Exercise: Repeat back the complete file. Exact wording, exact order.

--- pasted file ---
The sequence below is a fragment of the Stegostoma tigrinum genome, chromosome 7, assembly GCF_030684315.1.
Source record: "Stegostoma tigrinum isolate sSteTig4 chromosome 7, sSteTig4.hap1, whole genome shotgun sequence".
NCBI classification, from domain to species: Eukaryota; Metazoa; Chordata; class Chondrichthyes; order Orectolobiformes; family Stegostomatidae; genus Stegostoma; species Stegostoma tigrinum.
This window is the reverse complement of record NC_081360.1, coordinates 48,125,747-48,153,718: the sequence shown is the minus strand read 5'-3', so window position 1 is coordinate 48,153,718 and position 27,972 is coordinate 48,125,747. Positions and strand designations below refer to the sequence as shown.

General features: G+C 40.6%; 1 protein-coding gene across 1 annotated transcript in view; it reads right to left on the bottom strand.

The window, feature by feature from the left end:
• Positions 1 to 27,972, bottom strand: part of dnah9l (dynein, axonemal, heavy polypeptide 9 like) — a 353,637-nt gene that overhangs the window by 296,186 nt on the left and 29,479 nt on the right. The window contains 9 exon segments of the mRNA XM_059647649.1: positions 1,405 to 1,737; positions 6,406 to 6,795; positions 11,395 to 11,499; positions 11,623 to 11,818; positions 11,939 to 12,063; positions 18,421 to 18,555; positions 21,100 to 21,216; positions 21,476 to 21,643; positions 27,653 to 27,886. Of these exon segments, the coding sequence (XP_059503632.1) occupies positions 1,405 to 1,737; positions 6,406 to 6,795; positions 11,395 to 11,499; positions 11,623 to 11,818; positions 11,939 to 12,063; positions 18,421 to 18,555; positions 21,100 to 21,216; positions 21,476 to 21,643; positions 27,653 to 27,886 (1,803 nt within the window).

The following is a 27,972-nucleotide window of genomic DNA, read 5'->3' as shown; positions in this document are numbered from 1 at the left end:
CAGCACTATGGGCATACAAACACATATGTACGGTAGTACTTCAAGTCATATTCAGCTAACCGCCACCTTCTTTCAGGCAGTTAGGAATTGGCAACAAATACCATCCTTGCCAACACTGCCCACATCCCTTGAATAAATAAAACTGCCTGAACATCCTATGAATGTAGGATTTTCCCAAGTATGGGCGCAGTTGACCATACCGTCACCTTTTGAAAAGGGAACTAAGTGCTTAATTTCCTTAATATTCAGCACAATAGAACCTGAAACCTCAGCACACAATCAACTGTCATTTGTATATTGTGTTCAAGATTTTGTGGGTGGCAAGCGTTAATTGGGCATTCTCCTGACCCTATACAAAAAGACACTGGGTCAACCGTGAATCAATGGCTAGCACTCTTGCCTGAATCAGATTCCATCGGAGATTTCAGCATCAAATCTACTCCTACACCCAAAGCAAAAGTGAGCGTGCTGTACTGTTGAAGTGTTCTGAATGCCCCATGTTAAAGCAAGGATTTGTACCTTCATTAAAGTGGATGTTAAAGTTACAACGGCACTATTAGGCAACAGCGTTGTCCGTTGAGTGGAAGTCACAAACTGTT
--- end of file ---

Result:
The sequence below is a fragment of the Stegostoma tigrinum genome, chromosome 7, assembly GCF_030684315.1.
Source record: "Stegostoma tigrinum isolate sSteTig4 chromosome 7, sSteTig4.hap1, whole genome shotgun sequence".
NCBI classification, from domain to species: Eukaryota; Metazoa; Chordata; class Chondrichthyes; order Orectolobiformes; family Stegostomatidae; genus Stegostoma; species Stegostoma tigrinum.
This window is the reverse complement of record NC_081360.1, coordinates 48,125,747-48,153,718: the sequence shown is the minus strand read 5'-3', so window position 1 is coordinate 48,153,718 and position 27,972 is coordinate 48,125,747. Positions and strand designations below refer to the sequence as shown.

General features: G+C 40.6%; 1 protein-coding gene across 1 annotated transcript in view; it reads right to left on the bottom strand.

The window, feature by feature from the left end:
• Positions 1 to 27,972, bottom strand: part of dnah9l (dynein, axonemal, heavy polypeptide 9 like) — a 353,637-nt gene that overhangs the window by 296,186 nt on the left and 29,479 nt on the right. The window contains 9 exon segments of the mRNA XM_059647649.1: positions 1,405 to 1,737; positions 6,406 to 6,795; positions 11,395 to 11,499; positions 11,623 to 11,818; positions 11,939 to 12,063; positions 18,421 to 18,555; positions 21,100 to 21,216; positions 21,476 to 21,643; positions 27,653 to 27,886. Of these exon segments, the coding sequence (XP_059503632.1) occupies positions 1,405 to 1,737; positions 6,406 to 6,795; positions 11,395 to 11,499; positions 11,623 to 11,818; positions 11,939 to 12,063; positions 18,421 to 18,555; positions 21,100 to 21,216; positions 21,476 to 21,643; positions 27,653 to 27,886 (1,803 nt within the window).

The following is a 27,972-nucleotide window of genomic DNA, read 5'->3' as shown; positions in this document are numbered from 1 at the left end:
CAGCACTATGGGCATACAAACACATATGTACGGTAGTACTTCAAGTCATATTCAGCTAACCGCCACCTTCTTTCAGGCAGTTAGGAATTGGCAACAAATACCATCCTTGCCAACACTGCCCACATCCCTTGAATAAATAAAACTGCCTGAACATCCTATGAATGTAGGATTTTCCCAAGTATGGGCGCAGTTGACCATACCGTCACCTTTTGAAAAGGGAACTAAGTGCTTAATTTCCTTAATATTCAGCACAATAGAACCTGAAACCTCAGCACACAATCAACTGTCATTTGTATATTGTGTTCAAGATTTTGTGGGTGGCAAGCGTTAATTGGGCATTCTCCTGACCCTATACAAAAAGACACTGGGTCAACCGTGAATCAATGGCTAGCACTCTTGCCTGAATCAGATTCCATCGGAGATTTCAGCATCAAATCTACTCCTACACCCAAAGCAAAAGTGAGCGTGCTGTACTGTTGAAGTGTTCTGAATGCCCCATGTTAAAGCAAGGATTTGTACCTTCATTAAAGTGGATGTTAAAGTTACAACGGCACTATTAGGCAACAGCGTTGTCCGTTGAGTGGAAGTCACAAACTGTT